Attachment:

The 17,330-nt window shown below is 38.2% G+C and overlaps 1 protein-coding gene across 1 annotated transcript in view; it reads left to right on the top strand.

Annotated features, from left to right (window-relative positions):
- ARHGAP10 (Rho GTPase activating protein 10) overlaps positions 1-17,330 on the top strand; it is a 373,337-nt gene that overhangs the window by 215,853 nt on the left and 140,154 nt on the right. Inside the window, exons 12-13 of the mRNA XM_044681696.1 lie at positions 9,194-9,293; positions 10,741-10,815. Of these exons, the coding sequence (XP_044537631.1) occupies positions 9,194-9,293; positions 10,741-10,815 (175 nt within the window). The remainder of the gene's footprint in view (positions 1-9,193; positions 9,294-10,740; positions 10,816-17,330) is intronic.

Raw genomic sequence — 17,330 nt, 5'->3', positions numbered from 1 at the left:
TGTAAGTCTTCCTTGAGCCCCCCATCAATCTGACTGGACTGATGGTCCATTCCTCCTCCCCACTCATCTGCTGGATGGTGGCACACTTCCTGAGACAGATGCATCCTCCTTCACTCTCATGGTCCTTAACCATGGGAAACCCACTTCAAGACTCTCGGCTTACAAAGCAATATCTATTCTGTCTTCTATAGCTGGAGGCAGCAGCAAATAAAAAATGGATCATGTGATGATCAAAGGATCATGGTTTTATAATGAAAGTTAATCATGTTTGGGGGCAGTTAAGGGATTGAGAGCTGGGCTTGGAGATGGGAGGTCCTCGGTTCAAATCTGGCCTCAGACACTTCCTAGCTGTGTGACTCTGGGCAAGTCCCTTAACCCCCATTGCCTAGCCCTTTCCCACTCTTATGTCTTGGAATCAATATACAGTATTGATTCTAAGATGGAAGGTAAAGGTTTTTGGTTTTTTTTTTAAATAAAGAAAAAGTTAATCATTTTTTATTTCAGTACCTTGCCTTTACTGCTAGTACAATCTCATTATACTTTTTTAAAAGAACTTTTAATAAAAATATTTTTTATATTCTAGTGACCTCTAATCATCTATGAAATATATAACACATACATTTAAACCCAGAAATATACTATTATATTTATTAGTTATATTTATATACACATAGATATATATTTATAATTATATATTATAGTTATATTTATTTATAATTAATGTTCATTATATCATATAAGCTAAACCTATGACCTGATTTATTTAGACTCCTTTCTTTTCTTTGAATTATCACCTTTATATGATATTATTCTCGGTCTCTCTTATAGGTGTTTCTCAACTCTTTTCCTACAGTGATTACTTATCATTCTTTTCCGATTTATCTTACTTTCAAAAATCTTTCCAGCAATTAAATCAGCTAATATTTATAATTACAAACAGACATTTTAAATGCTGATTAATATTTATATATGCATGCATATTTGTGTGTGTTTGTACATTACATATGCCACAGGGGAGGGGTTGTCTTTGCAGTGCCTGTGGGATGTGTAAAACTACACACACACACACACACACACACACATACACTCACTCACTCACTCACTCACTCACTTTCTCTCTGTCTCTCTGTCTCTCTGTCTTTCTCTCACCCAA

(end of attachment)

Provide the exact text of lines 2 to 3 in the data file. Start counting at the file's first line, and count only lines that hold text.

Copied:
Annotated features, from left to right (window-relative positions):
- ARHGAP10 (Rho GTPase activating protein 10) overlaps positions 1-17,330 on the top strand; it is a 373,337-nt gene that overhangs the window by 215,853 nt on the left and 140,154 nt on the right. Inside the window, exons 12-13 of the mRNA XM_044681696.1 lie at positions 9,194-9,293; positions 10,741-10,815. Of these exons, the coding sequence (XP_044537631.1) occupies positions 9,194-9,293; positions 10,741-10,815 (175 nt within the window). The remainder of the gene's footprint in view (positions 1-9,193; positions 9,294-10,740; positions 10,816-17,330) is intronic.